The Advocate

Team folds despite hope, goals

Dwindling interest dooms season before it started

By Robert Clinton, Sports Editor

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Despite contrary reports that the women’s soccer team was on the path to resurgence after purging its former coaching staff and injecting Brittany Castillo into the vacancy, surprisingly, the 2016 season has also been scrubbed due to substandard participation.

Before the season started, Castillo, had an adequate number of players sign up for the program and she bolstered those numbers after setting up a booth in the Campus Center Plaza for All Comet Day to recruit women who were new to the campus.

“(Canceling the season) was a safety issue. We didn’t want to go out there with just enough players to field a team and put our players at risk of injury,” Castillo said. “It’s part of the rebuilding process. Even though there will be no games this season I still treat this like more than just sports activity class. We still prepare and practice like a team.”

The team still holds multiple practices per week and though dedicated players remain, there simply are not enough players to field a California Community College Athletic Association (CCCAA) regulation match.

Per CCCAA rules regarding soccer in Bylaw 4 section 4.2.9, all games must begin with 11 players but play may continue with only seven players on the field.

In certain cases, the referee can begin a match with a minimum of seven players, however, planning a season with minimal players is a recipe for disaster.

Initially, the team had adequate numbers to instill hope in Comet fans who felt cheated when the program abandoned the season in 2015. But as the season grew near, commitment began to fade.

Castillo lost four players at once due to family obligations, unsympathetic employers and a host of other life issues that plague athletes at the community college level.

For most of the players, the situation was just a disappointment.

“It broke my heart because I was really inspired and ready to go all in and now I don’t get to play,” freshman midfielder Martha De Jesus Espinoza Castillo said. “We didn’t have enough players and coach (Castillo) really tried to reach out to as many of the local area players as she could to complete the team.”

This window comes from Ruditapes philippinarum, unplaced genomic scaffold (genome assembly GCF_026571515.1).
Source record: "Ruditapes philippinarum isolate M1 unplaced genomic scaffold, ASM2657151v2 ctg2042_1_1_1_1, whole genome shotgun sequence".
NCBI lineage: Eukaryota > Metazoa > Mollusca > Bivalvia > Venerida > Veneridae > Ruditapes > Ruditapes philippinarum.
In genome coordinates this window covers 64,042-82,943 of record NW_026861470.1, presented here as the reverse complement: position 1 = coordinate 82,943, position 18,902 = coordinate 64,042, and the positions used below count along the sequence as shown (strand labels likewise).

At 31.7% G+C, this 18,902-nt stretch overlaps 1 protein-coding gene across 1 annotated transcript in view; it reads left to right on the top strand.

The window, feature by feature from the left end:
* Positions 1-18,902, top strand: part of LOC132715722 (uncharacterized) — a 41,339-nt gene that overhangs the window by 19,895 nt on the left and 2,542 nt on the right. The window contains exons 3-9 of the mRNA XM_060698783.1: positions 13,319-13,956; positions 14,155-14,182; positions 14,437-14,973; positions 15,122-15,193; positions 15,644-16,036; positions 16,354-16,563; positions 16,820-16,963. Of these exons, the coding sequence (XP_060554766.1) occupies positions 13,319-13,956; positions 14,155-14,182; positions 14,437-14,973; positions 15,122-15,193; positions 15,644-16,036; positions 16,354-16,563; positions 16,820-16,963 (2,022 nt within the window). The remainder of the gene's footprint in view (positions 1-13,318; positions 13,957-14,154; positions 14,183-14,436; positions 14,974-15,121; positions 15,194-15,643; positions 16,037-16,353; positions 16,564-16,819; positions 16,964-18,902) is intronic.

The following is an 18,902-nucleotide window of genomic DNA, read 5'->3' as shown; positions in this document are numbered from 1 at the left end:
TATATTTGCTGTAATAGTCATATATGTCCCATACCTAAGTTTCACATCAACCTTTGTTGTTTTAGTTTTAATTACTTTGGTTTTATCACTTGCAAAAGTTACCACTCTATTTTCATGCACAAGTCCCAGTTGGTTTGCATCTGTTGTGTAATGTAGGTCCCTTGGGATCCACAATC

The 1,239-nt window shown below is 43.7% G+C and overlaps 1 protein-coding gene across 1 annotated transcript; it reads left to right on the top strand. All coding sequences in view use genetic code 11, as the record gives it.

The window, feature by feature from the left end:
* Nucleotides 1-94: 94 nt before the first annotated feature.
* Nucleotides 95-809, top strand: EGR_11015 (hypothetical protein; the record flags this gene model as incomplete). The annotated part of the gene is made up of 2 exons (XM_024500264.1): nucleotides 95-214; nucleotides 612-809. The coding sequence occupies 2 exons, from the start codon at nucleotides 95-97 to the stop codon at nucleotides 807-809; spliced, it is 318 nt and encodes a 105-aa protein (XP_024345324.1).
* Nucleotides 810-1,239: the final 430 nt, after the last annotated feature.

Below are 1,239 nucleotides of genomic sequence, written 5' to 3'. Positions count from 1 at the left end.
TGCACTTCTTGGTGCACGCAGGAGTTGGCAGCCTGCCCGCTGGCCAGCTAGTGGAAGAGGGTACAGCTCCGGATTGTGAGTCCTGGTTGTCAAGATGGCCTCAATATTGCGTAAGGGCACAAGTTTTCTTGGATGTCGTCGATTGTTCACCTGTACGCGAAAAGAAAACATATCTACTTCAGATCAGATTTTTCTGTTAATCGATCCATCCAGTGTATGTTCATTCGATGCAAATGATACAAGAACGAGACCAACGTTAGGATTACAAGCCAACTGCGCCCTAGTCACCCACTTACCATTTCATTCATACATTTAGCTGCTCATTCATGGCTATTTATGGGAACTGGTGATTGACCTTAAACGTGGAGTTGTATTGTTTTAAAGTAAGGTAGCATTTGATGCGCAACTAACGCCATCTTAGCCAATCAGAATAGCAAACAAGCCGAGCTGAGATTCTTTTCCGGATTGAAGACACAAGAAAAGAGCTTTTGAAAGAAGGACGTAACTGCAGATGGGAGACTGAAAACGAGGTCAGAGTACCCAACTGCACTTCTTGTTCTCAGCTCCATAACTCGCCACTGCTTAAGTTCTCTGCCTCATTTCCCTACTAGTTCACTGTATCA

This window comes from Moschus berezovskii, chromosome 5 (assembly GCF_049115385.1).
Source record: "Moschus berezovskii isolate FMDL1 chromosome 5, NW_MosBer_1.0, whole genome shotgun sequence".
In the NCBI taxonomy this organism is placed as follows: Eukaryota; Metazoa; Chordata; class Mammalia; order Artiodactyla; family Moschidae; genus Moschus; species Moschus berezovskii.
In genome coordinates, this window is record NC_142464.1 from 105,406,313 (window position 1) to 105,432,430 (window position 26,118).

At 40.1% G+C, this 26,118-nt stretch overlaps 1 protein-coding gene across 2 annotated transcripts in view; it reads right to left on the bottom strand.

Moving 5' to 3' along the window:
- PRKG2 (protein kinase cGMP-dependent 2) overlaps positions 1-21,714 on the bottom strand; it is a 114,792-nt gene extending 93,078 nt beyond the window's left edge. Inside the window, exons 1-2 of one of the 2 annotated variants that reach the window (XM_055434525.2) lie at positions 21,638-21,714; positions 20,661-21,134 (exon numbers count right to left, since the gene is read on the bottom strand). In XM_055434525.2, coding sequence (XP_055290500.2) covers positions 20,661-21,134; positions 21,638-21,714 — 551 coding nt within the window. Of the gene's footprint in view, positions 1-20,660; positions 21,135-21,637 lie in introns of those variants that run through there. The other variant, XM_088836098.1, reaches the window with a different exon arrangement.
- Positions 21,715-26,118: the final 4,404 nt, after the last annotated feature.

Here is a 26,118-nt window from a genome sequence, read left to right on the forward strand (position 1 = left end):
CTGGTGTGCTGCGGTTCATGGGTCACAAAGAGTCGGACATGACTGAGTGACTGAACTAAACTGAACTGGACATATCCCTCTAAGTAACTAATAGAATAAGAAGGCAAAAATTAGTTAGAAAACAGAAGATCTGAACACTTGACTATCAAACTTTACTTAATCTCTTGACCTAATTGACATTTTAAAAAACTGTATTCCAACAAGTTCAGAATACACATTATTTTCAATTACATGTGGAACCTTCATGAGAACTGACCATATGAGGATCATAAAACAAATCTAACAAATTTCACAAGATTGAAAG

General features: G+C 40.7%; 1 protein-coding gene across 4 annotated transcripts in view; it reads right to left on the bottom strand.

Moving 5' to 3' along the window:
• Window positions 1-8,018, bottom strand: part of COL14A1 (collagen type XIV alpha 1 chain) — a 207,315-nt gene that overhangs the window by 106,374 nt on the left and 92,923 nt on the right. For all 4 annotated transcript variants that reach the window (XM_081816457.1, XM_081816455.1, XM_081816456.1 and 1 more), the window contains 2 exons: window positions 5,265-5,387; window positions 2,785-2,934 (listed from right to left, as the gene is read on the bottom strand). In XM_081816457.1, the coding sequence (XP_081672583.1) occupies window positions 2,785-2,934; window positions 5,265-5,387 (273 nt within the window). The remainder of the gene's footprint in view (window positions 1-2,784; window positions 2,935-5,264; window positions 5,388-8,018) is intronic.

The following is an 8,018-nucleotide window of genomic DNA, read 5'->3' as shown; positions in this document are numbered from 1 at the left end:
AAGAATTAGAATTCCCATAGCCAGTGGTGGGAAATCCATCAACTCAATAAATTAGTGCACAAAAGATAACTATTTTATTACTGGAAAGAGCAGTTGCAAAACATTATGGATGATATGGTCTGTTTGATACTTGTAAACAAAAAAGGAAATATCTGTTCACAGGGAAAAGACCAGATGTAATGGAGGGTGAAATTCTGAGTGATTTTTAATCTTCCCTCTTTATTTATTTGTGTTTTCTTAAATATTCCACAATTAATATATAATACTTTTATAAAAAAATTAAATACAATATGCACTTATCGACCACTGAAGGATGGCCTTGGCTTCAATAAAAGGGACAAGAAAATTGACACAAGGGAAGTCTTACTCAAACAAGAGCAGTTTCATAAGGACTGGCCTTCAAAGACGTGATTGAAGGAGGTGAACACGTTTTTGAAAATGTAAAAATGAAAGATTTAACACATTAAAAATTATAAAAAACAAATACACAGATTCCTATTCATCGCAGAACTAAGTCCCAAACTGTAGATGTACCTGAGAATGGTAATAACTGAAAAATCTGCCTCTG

Athletic Director John Wade points to a growing trend in Bay Valley Conference women’s sports that shows participation numbers dwindling across a range of athletic activities.

Last year, Napa Valley College and Merritt College had to forfeit their women’s basketball seasons and this year the College of Marin and the College of Alameda had to forgo their women’s volleyball seasons.

“I don’t want to play some of the games, I want to play all of them. But we have to have enough players to start the season,” Wade said.

Some of the remaining players came later in the process so even if there were enough bodies to field a women’s soccer team, some of their Form 1 applications were still being checked at the start of the season to verify CCCAA eligibility.

A Form 1 is a student eligibility report submitted for all athletes to verify academic eligibility.

CCC’s athletic department does not have a full-time employee designated to ensuring student-athletes’ academic schedules align with the athletic calendar.

Each student-athlete is mandated to be enrolled in 12 units of instruction with nine of those units designated toward associate degree requirements, transferable classes or major preparation courses consistent with the student’s educational plan before eligibility can be granted.

To compound problems, Castillo was hired late in the summer and some of the women joined the team after the fall semester already started. This contributed to the lack of continuity between the academic and athletic aspects of the team.

Although expectations were high, fans of Comet women’s soccer will have to wait until next year to see a Castillo coached team take the field.

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The Student Voice Of Contra Costa College, San Pablo, Calif.
Team folds despite hope, goals